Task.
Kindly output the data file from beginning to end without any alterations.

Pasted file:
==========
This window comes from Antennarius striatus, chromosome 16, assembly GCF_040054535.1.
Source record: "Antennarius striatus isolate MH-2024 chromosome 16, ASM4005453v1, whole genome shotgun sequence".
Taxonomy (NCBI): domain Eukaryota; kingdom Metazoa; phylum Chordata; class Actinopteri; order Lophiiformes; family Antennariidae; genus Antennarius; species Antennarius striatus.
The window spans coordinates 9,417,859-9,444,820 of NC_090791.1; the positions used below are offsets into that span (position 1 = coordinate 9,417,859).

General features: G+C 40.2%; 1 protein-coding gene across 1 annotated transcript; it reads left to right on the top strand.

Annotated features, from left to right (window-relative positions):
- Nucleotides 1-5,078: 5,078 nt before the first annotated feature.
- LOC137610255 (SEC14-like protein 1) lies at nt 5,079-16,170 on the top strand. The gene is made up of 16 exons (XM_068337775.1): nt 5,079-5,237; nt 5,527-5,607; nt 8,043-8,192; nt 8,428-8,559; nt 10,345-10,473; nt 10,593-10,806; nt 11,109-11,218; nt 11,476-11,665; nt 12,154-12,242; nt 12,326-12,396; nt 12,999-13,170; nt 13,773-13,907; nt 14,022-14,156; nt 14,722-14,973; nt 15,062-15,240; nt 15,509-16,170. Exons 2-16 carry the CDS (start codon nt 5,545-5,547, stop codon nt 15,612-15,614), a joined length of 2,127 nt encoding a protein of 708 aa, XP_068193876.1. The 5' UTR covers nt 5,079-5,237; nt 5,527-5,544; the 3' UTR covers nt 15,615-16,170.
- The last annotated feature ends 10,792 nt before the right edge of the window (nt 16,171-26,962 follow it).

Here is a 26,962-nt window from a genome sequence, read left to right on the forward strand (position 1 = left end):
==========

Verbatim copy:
This window comes from Antennarius striatus, chromosome 16, assembly GCF_040054535.1.
Source record: "Antennarius striatus isolate MH-2024 chromosome 16, ASM4005453v1, whole genome shotgun sequence".
Taxonomy (NCBI): domain Eukaryota; kingdom Metazoa; phylum Chordata; class Actinopteri; order Lophiiformes; family Antennariidae; genus Antennarius; species Antennarius striatus.
The window spans coordinates 9,417,859-9,444,820 of NC_090791.1; the positions used below are offsets into that span (position 1 = coordinate 9,417,859).

General features: G+C 40.2%; 1 protein-coding gene across 1 annotated transcript; it reads left to right on the top strand.

Annotated features, from left to right (window-relative positions):
- Nucleotides 1-5,078: 5,078 nt before the first annotated feature.
- LOC137610255 (SEC14-like protein 1) lies at nt 5,079-16,170 on the top strand. The gene is made up of 16 exons (XM_068337775.1): nt 5,079-5,237; nt 5,527-5,607; nt 8,043-8,192; nt 8,428-8,559; nt 10,345-10,473; nt 10,593-10,806; nt 11,109-11,218; nt 11,476-11,665; nt 12,154-12,242; nt 12,326-12,396; nt 12,999-13,170; nt 13,773-13,907; nt 14,022-14,156; nt 14,722-14,973; nt 15,062-15,240; nt 15,509-16,170. Exons 2-16 carry the CDS (start codon nt 5,545-5,547, stop codon nt 15,612-15,614), a joined length of 2,127 nt encoding a protein of 708 aa, XP_068193876.1. The 5' UTR covers nt 5,079-5,237; nt 5,527-5,544; the 3' UTR covers nt 15,615-16,170.
- The last annotated feature ends 10,792 nt before the right edge of the window (nt 16,171-26,962 follow it).

Here is a 26,962-nt window from a genome sequence, read left to right on the forward strand (position 1 = left end):